Then I decided to do the seven day dry fast, which meant I could only have water and tea. While I understood the concept of sacrifice and was fully committed to praying while fasting, I was doing it for selfish reasons – to lower the number of days I would have to do the regular fast. I initially thought I would complete the thirty days, but realized I was naive in thinking I could surpass seven days. For starters, I broke all of the rules of fasting: 1) I didn’t consult with my doctor. 2) I stopped cold turkey. 3) I ignored my anemia. 4) I cleared my apartment of ALL food. 5) I didn’t tell my family what I was doing.
The truth is I wouldn’t have done it any other way, and to be fair I did have a support group of close friends that I considered my safety nest. The first three days seemed to be a breeze with bursts of energy and the sudden inability to physically move. By the fifth day I lacked the will power to leave my bed. I remember one morning waking up taking a shower and returning to bed. Brushing my teeth, returning to bed. Drinking water, and yes, returning to bed. Having been an ambassador of tea, I found it to be tasteless and blend. I tried not be irritated by questions, and reread emails two or three times before sending them out. I found myself unproductive unless I was praying. For someone that has always believed in prayer and action it was hard for me to do one without the other. I canceled a much anticipated trip to visit a college friend in Detroit realizing our adventures would included ice skating and museums, two activities the pre-dry fast Philister would have loved but now I simply saw as requiring too much physical strength.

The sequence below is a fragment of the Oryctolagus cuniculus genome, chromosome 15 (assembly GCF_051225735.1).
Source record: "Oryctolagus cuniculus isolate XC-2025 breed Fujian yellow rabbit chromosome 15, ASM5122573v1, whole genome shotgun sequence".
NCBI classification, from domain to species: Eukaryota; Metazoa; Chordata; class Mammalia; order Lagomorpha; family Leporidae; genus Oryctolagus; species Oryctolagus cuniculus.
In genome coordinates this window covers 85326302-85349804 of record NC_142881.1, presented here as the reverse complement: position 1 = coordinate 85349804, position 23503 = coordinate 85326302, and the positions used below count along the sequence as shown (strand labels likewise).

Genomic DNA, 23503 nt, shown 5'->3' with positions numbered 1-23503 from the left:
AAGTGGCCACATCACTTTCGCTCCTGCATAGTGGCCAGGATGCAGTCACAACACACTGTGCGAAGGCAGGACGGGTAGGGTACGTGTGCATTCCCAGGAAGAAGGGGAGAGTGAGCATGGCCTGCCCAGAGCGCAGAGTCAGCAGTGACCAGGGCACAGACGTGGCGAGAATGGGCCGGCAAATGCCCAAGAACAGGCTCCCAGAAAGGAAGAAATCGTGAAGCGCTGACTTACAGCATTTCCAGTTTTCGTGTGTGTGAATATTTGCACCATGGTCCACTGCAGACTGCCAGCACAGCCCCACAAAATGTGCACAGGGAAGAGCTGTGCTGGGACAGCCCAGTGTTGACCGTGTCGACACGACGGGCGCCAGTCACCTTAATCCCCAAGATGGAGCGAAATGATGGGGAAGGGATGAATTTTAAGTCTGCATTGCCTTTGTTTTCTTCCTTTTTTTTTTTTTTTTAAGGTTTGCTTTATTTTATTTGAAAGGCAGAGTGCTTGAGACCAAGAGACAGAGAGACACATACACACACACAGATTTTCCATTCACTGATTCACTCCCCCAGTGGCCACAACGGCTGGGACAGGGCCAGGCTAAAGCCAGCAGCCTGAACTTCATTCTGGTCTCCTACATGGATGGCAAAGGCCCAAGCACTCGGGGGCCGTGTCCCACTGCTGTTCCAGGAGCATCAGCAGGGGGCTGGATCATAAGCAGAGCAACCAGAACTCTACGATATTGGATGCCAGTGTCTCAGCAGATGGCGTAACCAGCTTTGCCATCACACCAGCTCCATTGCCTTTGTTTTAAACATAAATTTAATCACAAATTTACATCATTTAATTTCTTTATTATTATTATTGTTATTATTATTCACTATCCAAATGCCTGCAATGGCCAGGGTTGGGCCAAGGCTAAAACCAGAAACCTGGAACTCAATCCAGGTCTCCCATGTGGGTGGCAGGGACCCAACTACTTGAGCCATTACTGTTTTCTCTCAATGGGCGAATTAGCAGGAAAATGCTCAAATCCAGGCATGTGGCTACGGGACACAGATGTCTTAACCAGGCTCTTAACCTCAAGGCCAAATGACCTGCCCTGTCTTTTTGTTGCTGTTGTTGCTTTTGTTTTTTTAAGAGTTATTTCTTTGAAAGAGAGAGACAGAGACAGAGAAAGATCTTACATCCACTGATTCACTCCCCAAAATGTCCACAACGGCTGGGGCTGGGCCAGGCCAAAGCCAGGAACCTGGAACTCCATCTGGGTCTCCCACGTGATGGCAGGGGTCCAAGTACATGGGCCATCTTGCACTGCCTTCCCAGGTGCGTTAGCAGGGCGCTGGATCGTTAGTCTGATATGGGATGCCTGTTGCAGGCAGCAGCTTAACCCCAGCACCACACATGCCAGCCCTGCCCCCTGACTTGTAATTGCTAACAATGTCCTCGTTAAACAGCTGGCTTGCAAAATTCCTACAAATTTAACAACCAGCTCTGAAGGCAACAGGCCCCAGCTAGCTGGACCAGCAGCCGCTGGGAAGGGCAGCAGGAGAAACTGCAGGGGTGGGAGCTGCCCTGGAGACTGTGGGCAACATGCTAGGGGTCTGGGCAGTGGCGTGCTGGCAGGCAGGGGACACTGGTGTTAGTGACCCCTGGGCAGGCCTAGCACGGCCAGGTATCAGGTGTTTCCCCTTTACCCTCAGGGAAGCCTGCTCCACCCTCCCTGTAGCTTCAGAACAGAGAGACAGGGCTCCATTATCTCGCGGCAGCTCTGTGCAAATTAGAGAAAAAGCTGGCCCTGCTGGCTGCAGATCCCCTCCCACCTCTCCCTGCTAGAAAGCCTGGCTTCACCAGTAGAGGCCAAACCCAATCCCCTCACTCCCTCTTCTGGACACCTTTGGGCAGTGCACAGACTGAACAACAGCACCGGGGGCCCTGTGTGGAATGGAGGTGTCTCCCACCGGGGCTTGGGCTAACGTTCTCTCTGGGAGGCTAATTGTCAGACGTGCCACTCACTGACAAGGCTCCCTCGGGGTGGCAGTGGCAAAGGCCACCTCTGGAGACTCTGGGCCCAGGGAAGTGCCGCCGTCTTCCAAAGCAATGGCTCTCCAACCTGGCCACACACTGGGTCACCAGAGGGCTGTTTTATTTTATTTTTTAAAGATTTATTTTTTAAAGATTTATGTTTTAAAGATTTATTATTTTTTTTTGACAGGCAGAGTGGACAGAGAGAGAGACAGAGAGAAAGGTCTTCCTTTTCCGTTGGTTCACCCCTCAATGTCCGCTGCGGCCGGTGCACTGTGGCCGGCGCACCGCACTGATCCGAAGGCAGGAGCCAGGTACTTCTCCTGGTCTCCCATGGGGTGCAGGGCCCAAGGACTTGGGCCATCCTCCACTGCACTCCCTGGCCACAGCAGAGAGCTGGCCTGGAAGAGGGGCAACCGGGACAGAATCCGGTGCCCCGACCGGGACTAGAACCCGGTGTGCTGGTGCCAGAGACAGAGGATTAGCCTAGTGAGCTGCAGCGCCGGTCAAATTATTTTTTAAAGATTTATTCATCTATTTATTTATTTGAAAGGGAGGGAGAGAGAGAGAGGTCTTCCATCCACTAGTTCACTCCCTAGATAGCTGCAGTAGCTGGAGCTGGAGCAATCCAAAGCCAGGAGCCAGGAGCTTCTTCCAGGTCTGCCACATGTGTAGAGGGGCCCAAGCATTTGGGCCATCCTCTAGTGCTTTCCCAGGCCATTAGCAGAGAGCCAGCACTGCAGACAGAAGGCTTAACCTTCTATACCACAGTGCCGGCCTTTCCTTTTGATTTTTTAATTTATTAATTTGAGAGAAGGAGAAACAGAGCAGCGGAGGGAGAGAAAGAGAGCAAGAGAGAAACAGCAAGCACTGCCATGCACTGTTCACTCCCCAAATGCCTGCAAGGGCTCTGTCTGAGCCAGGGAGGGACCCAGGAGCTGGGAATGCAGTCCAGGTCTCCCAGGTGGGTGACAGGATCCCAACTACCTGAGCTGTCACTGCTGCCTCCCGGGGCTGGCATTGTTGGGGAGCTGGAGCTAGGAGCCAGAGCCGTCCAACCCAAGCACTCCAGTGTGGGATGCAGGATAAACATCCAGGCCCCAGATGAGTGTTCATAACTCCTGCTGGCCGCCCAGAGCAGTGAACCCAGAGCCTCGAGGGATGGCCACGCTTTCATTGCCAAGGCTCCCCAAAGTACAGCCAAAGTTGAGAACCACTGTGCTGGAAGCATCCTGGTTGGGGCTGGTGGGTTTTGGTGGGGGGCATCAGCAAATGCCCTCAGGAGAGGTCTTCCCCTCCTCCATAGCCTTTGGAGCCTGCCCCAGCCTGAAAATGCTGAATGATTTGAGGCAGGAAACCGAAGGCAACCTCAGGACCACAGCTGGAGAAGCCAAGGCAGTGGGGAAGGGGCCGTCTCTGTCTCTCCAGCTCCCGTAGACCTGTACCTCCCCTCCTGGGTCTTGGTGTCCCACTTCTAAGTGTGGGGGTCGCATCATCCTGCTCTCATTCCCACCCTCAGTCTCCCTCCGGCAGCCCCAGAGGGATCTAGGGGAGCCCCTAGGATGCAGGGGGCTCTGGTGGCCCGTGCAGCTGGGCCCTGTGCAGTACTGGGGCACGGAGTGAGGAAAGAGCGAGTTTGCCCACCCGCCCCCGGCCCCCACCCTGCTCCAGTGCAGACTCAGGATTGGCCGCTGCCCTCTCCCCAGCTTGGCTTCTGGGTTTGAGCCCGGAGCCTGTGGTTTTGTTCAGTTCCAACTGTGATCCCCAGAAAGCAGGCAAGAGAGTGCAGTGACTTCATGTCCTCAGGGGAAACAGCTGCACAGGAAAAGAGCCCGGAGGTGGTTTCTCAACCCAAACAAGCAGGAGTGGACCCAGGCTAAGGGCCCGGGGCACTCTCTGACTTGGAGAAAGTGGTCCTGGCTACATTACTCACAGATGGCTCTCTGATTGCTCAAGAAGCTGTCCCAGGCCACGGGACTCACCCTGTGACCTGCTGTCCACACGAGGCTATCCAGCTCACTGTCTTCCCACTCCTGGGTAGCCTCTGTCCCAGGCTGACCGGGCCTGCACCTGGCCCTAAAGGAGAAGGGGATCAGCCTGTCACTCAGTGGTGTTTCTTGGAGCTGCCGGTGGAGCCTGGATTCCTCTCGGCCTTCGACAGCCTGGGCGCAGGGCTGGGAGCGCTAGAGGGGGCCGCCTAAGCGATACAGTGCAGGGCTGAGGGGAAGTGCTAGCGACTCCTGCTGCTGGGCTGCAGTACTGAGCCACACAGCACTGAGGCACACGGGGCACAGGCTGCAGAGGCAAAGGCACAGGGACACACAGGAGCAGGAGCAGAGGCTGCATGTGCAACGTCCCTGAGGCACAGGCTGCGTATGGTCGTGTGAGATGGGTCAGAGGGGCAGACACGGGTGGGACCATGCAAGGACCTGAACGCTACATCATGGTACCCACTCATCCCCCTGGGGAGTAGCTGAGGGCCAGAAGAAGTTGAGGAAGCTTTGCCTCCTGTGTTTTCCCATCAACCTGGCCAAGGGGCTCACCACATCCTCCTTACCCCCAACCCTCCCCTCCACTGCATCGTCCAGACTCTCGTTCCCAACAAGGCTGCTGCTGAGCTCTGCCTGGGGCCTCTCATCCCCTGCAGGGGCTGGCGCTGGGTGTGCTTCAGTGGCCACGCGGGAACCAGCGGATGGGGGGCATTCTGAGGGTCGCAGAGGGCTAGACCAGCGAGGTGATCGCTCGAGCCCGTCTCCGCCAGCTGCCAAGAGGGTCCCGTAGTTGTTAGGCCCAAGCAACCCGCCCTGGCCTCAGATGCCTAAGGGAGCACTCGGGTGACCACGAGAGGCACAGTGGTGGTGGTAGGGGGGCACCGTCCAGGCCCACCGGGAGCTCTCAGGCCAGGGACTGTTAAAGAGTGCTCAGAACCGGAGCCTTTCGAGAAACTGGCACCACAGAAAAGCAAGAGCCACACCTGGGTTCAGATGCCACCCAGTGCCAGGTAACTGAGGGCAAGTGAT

When I eventually told my mother I was done doing the dry fast, she replied, “You were fasting? Yes, you always do those crazy things, like skydiving.” She’s right, I’ve mostly lived a life of adventure, or recklessness depending on who you ask. But this was different. It was the first time I truly felt I was committing to something fully based on faith, and the longer I stuck to it the more I thought of those I had met over the years, reaching out for what may be their final meal of the day. I thought, how many of them had doctors to call on and tell them they were being stupid for going hungry for a week? How many of those doctors would see them without insurance? How many would remember their names?